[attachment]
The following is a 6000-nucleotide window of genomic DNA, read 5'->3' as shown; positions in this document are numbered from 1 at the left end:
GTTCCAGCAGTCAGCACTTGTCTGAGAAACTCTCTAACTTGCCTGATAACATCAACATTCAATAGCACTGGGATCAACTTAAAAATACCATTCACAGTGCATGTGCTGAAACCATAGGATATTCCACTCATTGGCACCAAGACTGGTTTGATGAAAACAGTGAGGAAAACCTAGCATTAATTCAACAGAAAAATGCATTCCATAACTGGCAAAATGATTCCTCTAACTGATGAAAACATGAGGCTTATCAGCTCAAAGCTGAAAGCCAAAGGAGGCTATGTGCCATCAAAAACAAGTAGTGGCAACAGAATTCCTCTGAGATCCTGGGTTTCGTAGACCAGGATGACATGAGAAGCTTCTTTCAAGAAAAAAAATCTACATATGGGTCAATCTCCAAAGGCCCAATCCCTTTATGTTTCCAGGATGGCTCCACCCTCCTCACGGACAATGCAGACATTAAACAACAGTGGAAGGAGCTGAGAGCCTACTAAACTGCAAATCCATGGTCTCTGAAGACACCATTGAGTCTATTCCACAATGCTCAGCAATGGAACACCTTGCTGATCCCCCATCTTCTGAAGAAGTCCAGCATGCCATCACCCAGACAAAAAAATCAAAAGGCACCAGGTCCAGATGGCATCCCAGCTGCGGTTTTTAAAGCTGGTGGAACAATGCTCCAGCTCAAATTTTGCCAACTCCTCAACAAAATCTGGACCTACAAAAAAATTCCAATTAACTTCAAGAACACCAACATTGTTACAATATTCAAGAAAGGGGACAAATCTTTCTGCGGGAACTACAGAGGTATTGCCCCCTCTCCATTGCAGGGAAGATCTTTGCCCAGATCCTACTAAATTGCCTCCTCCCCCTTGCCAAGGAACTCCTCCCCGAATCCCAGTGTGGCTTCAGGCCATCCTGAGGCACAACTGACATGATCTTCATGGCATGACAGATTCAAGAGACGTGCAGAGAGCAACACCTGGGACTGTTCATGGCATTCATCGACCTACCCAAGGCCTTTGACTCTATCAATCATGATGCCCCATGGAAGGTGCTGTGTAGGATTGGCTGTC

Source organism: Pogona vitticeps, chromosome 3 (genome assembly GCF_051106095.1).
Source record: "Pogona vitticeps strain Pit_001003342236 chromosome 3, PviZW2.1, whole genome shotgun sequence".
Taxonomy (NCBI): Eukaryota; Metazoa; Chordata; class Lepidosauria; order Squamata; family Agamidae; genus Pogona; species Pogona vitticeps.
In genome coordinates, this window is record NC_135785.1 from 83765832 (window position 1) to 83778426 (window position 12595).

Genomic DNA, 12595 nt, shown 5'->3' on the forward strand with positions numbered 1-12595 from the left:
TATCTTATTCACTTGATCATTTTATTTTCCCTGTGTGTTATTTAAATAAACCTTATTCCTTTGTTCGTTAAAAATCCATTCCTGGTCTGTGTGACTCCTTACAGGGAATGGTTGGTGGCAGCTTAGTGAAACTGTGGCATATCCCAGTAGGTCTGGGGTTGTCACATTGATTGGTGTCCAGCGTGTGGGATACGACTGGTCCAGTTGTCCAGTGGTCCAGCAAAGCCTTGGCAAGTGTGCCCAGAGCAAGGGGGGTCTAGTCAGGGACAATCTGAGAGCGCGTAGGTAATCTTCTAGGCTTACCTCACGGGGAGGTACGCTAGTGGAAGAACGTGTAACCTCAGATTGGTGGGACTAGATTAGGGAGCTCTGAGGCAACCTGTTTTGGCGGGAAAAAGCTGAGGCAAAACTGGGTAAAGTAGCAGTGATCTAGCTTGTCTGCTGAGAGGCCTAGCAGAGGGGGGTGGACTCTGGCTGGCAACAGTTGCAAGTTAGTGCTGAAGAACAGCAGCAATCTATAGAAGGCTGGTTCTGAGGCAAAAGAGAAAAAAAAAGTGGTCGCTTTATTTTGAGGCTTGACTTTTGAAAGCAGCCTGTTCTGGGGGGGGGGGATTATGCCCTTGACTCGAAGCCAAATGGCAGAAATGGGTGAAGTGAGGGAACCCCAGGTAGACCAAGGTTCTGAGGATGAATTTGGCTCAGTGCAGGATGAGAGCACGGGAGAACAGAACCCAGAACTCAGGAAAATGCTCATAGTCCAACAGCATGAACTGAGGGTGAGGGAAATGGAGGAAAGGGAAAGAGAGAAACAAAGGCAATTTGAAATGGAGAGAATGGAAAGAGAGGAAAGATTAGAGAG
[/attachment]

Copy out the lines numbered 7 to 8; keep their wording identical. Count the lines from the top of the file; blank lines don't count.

Genomic DNA, 12595 nt, shown 5'->3' on the forward strand with positions numbered 1-12595 from the left:
TATCTTATTCACTTGATCATTTTATTTTCCCTGTGTGTTATTTAAATAAACCTTATTCCTTTGTTCGTTAAAAATCCATTCCTGGTCTGTGTGACTCCTTACAGGGAATGGTTGGTGGCAGCTTAGTGAAACTGTGGCATATCCCAGTAGGTCTGGGGTTGTCACATTGATTGGTGTCCAGCGTGTGGGATACGACTGGTCCAGTTGTCCAGTGGTCCAGCAAAGCCTTGGCAAGTGTGCCCAGAGCAAGGGGGGTCTAGTCAGGGACAATCTGAGAGCGCGTAGGTAATCTTCTAGGCTTACCTCACGGGGAGGTACGCTAGTGGAAGAACGTGTAACCTCAGATTGGTGGGACTAGATTAGGGAGCTCTGAGGCAACCTGTTTTGGCGGGAAAAAGCTGAGGCAAAACTGGGTAAAGTAGCAGTGATCTAGCTTGTCTGCTGAGAGGCCTAGCAGAGGGGGGTGGACTCTGGCTGGCAACAGTTGCAAGTTAGTGCTGAAGAACAGCAGCAATCTATAGAAGGCTGGTTCTGAGGCAAAAGAGAAAAAAAAAGTGGTCGCTTTATTTTGAGGCTTGACTTTTGAAAGCAGCCTGTTCTGGGGGGGGGGGATTATGCCCTTGACTCGAAGCCAAATGGCAGAAATGGGTGAAGTGAGGGAACCCCAGGTAGACCAAGGTTCTGAGGATGAATTTGGCTCAGTGCAGGATGAGAGCACGGGAGAACAGAACCCAGAACTCAGGAAAATGCTCATAGTCCAACAGCATGAACTGAGGGTGAGGGAAATGGAGGAAAGGGAAAGAGAGAAACAAAGGCAATTTGAAATGGAGAGAATGGAAAGAGAGGAAAGATTAGAGAG